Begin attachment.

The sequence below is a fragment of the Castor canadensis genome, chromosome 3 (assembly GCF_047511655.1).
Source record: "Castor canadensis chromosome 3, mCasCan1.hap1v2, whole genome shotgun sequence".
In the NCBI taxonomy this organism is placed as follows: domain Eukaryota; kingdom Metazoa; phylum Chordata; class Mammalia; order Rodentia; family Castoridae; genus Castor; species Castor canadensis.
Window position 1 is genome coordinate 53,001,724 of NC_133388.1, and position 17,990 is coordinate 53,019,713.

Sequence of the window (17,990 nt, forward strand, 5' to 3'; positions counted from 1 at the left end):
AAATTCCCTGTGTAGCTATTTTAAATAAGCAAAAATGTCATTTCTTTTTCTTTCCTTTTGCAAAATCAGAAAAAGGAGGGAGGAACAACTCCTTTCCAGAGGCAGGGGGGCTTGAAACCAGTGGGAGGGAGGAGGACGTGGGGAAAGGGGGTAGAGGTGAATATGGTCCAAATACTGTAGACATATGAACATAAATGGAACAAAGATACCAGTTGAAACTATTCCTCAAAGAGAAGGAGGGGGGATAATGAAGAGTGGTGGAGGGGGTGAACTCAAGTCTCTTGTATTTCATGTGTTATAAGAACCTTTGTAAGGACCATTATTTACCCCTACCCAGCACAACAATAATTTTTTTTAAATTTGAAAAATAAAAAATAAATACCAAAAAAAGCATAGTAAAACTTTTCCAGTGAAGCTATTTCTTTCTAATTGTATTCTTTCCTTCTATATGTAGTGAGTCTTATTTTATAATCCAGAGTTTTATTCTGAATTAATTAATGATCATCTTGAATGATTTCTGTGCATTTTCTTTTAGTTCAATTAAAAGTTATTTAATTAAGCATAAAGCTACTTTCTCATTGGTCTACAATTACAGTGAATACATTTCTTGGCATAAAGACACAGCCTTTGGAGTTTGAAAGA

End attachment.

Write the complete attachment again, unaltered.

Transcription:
The sequence below is a fragment of the Castor canadensis genome, chromosome 3 (assembly GCF_047511655.1).
Source record: "Castor canadensis chromosome 3, mCasCan1.hap1v2, whole genome shotgun sequence".
In the NCBI taxonomy this organism is placed as follows: domain Eukaryota; kingdom Metazoa; phylum Chordata; class Mammalia; order Rodentia; family Castoridae; genus Castor; species Castor canadensis.
Window position 1 is genome coordinate 53,001,724 of NC_133388.1, and position 17,990 is coordinate 53,019,713.

Sequence of the window (17,990 nt, forward strand, 5' to 3'; positions counted from 1 at the left end):
AAATTCCCTGTGTAGCTATTTTAAATAAGCAAAAATGTCATTTCTTTTTCTTTCCTTTTGCAAAATCAGAAAAAGGAGGGAGGAACAACTCCTTTCCAGAGGCAGGGGGGCTTGAAACCAGTGGGAGGGAGGAGGACGTGGGGAAAGGGGGTAGAGGTGAATATGGTCCAAATACTGTAGACATATGAACATAAATGGAACAAAGATACCAGTTGAAACTATTCCTCAAAGAGAAGGAGGGGGGATAATGAAGAGTGGTGGAGGGGGTGAACTCAAGTCTCTTGTATTTCATGTGTTATAAGAACCTTTGTAAGGACCATTATTTACCCCTACCCAGCACAACAATAATTTTTTTTAAATTTGAAAAATAAAAAATAAATACCAAAAAAAGCATAGTAAAACTTTTCCAGTGAAGCTATTTCTTTCTAATTGTATTCTTTCCTTCTATATGTAGTGAGTCTTATTTTATAATCCAGAGTTTTATTCTGAATTAATTAATGATCATCTTGAATGATTTCTGTGCATTTTCTTTTAGTTCAATTAAAAGTTATTTAATTAAGCATAAAGCTACTTTCTCATTGGTCTACAATTACAGTGAATACATTTCTTGGCATAAAGACACAGCCTTTGGAGTTTGAAAGA